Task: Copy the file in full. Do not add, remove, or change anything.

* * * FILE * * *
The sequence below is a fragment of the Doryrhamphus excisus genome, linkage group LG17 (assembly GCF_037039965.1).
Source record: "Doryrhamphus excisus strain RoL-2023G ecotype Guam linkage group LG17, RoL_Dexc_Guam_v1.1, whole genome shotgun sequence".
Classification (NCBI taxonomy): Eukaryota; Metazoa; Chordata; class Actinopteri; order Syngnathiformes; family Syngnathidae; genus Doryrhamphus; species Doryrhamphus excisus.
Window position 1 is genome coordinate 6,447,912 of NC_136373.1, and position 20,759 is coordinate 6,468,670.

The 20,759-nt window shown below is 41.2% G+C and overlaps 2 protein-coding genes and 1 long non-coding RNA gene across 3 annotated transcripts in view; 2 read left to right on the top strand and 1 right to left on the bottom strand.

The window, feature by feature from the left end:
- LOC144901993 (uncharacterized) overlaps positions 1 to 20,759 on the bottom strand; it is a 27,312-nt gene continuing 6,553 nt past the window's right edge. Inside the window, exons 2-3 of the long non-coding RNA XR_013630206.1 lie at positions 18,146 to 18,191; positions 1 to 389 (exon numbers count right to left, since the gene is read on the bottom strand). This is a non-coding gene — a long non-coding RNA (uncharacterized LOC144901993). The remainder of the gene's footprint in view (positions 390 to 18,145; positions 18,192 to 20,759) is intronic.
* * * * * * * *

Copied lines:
The sequence below is a fragment of the Doryrhamphus excisus genome, linkage group LG17 (assembly GCF_037039965.1).
Source record: "Doryrhamphus excisus strain RoL-2023G ecotype Guam linkage group LG17, RoL_Dexc_Guam_v1.1, whole genome shotgun sequence".
Classification (NCBI taxonomy): Eukaryota; Metazoa; Chordata; class Actinopteri; order Syngnathiformes; family Syngnathidae; genus Doryrhamphus; species Doryrhamphus excisus.
Window position 1 is genome coordinate 6,447,912 of NC_136373.1, and position 20,759 is coordinate 6,468,670.

The 20,759-nt window shown below is 41.2% G+C and overlaps 2 protein-coding genes and 1 long non-coding RNA gene across 3 annotated transcripts in view; 2 read left to right on the top strand and 1 right to left on the bottom strand.

The window, feature by feature from the left end:
- LOC144901993 (uncharacterized) overlaps positions 1 to 20,759 on the bottom strand; it is a 27,312-nt gene continuing 6,553 nt past the window's right edge. Inside the window, exons 2-3 of the long non-coding RNA XR_013630206.1 lie at positions 18,146 to 18,191; positions 1 to 389 (exon numbers count right to left, since the gene is read on the bottom strand). This is a non-coding gene — a long non-coding RNA (uncharacterized LOC144901993). The remainder of the gene's footprint in view (positions 390 to 18,145; positions 18,192 to 20,759) is intronic.